A fee hike for filing an appeal regarding the city’s zoning code now rests with Wapakoneta City Council.
Unable to reach an agreement on a fee hike, Wapakoneta City Zoning Board of Appeals members agreed the issue would best be decided by city councilors. A notification change, from adjacent homeowners to those within 250 feet of the property, this year has increased costs to the city by as much as four times. Notifications are sent out regarding a filing for a variance or a non-conforming use.
“We have received so many complaints from residents who receive letters on variances they don’t care about and they feel it is a waste of city money, so we decided to let council determine if they want us to continue to notify people in a 250-foot radius from the filer’s property or do they just want us to notify the adjoining property owners,” Zoning Board of Appeals President Dale Thomas said after Monday’s board meeting. “I agreed with the proposal made by Engineering Supervisor Mary Ruck that we maintain the 250-foot radius for non-conforming use and limit to adjoining property owners for a building variance. Non-conforming use will affect a lot more people than a variance.”
Board members considered raising the fee to $275 from $200 because of increases in workload and certified mailing costs. Ruck reported two variances were applied for in the past month with $400 collected, but expenses for certified mailing alone cost the city $800. The city sends out an average of 40 letters when a variance request is made.
A change in the notification process went into affect Jan. 1, so more people are aware of requested changes.
During Monday’s meeting board members rejected a variance request after several residence objected to a variance to allow a carport be installed by Brenda and David Ward for a residence at 310 Liberty Drive. The proposed carport, which would be 12-feet wide and 21-feet long, would require a 35-foot variance if the carport was installed over the driveway at the front of the house and at least a 6-foot side yard variance if it was placed on the side of the house.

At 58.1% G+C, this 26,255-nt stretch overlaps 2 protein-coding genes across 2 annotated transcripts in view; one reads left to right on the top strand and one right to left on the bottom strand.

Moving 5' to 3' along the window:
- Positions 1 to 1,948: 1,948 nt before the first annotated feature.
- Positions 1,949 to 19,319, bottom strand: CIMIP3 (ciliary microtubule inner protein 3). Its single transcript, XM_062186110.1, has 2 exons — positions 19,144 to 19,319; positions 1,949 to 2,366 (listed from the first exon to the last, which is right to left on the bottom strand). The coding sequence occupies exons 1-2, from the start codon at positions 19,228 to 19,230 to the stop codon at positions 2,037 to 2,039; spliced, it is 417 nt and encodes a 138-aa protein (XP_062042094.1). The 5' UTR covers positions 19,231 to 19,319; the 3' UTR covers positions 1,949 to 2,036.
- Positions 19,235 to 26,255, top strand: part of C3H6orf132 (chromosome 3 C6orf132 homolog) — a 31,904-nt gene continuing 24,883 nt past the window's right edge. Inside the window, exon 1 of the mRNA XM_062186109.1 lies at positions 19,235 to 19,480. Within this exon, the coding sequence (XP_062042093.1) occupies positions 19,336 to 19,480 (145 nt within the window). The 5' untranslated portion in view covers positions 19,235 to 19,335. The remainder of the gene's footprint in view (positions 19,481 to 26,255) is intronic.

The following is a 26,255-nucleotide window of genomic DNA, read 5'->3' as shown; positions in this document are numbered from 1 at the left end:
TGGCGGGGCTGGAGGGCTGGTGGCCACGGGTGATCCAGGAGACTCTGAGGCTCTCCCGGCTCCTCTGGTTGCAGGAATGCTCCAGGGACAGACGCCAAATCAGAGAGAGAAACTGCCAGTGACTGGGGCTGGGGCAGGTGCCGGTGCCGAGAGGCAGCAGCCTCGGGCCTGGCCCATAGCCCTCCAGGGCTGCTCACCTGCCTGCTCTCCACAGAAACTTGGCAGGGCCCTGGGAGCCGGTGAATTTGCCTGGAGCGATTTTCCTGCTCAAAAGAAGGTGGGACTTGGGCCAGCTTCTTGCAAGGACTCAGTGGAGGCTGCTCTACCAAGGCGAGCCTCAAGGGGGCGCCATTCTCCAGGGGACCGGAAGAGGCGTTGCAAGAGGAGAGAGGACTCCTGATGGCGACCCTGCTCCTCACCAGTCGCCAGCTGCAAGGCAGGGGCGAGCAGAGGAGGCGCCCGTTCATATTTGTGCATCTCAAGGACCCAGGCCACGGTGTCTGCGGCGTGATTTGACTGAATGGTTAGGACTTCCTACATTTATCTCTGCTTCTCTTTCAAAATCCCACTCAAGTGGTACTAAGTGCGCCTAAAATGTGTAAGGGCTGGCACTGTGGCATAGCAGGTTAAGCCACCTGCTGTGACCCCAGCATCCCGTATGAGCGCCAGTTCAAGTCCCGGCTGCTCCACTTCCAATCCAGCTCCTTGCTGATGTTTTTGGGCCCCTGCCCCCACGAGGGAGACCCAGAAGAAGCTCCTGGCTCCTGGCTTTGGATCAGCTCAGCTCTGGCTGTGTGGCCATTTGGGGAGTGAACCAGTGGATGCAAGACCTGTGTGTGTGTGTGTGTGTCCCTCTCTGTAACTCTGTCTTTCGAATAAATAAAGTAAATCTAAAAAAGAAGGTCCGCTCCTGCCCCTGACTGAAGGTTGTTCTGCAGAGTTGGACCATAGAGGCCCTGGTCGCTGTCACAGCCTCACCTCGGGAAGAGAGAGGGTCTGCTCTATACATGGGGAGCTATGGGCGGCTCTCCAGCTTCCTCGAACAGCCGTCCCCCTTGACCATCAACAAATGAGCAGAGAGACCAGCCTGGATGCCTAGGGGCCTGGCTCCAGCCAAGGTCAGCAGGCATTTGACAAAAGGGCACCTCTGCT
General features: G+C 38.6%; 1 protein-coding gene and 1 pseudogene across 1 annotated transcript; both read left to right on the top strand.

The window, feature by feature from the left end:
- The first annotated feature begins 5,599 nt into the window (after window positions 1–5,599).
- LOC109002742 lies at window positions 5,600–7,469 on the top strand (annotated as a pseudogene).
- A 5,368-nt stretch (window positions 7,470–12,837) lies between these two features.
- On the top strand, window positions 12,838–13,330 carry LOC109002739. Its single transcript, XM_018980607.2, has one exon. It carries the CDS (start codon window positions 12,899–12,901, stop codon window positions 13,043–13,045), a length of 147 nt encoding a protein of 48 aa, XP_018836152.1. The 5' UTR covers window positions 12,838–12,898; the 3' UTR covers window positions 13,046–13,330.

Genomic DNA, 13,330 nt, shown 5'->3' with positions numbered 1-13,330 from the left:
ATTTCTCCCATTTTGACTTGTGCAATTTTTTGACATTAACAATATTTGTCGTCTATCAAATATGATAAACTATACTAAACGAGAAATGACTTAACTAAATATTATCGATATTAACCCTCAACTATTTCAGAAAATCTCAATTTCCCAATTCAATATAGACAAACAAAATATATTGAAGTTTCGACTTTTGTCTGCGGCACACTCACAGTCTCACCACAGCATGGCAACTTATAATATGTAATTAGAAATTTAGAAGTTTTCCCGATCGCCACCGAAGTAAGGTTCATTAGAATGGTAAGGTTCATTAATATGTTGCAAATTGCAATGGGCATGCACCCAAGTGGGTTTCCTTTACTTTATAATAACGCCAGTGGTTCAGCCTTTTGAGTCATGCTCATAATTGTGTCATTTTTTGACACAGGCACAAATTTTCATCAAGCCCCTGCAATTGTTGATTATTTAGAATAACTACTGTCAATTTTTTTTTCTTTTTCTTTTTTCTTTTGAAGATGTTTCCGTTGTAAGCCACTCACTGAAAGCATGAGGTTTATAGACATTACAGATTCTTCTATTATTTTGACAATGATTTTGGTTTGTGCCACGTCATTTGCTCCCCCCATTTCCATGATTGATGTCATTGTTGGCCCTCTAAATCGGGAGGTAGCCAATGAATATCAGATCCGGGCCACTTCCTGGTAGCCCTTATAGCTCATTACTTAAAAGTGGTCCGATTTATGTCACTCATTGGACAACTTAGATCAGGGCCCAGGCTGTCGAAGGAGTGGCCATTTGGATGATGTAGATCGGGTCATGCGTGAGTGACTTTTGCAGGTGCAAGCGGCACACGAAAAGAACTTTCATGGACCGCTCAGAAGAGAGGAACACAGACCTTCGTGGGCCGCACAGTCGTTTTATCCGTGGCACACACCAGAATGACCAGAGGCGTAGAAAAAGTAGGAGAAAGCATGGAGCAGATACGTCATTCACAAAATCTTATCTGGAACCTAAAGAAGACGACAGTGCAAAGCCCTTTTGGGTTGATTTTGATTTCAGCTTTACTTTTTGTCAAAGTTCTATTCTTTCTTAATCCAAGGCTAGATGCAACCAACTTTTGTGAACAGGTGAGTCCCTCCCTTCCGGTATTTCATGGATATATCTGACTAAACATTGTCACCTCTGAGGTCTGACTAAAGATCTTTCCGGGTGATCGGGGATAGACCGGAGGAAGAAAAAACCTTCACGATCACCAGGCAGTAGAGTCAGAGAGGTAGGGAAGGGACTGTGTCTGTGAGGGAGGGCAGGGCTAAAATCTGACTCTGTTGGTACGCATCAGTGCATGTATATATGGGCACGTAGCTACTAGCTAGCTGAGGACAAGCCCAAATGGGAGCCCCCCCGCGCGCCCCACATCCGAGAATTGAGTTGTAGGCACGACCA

Two residents, who were notified, voiced concerns regarding a precedent being set for the subdivision if the carport is allowed. Another resident complained the house already has a garage and the resident could use the garage for his vehicle.
Ruck said she received as many as four calls voicing displeasure with the carport.
Board members suggested putting the carport in the back yard where no variance would be needed.
Board members approved a variance for Netty and Chad Poe, 1 W. Silver St., to tear down an existing porch and to build a new porch that is 2 feet closer to the street. The porch would extend the full length of the house, which is 32 feet, 6 inches.
“Everything is going to be new so we can build it to the specifications of the variance,” Chad Poe said.
He received a 25-foot front yard variance and was instructed to work with Ruck regarding the proper permits for demolition and construction.